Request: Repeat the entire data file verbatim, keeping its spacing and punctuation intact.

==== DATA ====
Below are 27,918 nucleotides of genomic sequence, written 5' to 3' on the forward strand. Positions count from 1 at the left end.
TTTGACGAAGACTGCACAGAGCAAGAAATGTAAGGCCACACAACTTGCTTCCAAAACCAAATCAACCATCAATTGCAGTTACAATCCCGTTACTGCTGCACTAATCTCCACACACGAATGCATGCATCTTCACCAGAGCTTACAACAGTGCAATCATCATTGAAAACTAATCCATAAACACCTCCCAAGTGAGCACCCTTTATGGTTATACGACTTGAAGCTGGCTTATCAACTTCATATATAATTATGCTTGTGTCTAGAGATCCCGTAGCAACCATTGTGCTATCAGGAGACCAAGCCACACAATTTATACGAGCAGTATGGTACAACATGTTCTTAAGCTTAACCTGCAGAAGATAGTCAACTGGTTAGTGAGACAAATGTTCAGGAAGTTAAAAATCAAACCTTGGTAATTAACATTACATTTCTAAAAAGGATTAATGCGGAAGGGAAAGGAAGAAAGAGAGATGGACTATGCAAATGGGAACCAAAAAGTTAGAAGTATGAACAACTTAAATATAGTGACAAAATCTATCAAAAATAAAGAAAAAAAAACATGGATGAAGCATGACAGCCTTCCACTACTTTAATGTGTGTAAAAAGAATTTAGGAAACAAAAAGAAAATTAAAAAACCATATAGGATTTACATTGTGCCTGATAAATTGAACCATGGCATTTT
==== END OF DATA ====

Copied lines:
Below are 27,918 nucleotides of genomic sequence, written 5' to 3' on the forward strand. Positions count from 1 at the left end.
TTTGACGAAGACTGCACAGAGCAAGAAATGTAAGGCCACACAACTTGCTTCCAAAACCAAATCAACCATCAATTGCAGTTACAATCCCGTTACTGCTGCACTAATCTCCACACACGAATGCATGCATCTTCACCAGAGCTTACAACAGTGCAATCATCATTGAAAACTAATCCATAAACACCTCCCAAGTGAGCACCCTTTATGGTTATACGACTTGAAGCTGGCTTATCAACTTCATATATAATTATGCTTGTGTCTAGAGATCCCGTAGCAACCATTGTGCTATCAGGAGACCAAGCCACACAATTTATACGAGCAGTATGGTACAACATGTTCTTAAGCTTAACCTGCAGAAGATAGTCAACTGGTTAGTGAGACAAATGTTCAGGAAGTTAAAAATCAAACCTTGGTAATTAACATTACATTTCTAAAAAGGATTAATGCGGAAGGGAAAGGAAGAAAGAGAGATGGACTATGCAAATGGGAACCAAAAAGTTAGAAGTATGAACAACTTAAATATAGTGACAAAATCTATCAAAAATAAAGAAAAAAAAACATGGATGAAGCATGACAGCCTTCCACTACTTTAATGTGTGTAAAAAGAATTTAGGAAACAAAAAGAAAATTAAAAAACCATATAGGATTTACATTGTGCCTGATAAATTGAACCATGGCATTTT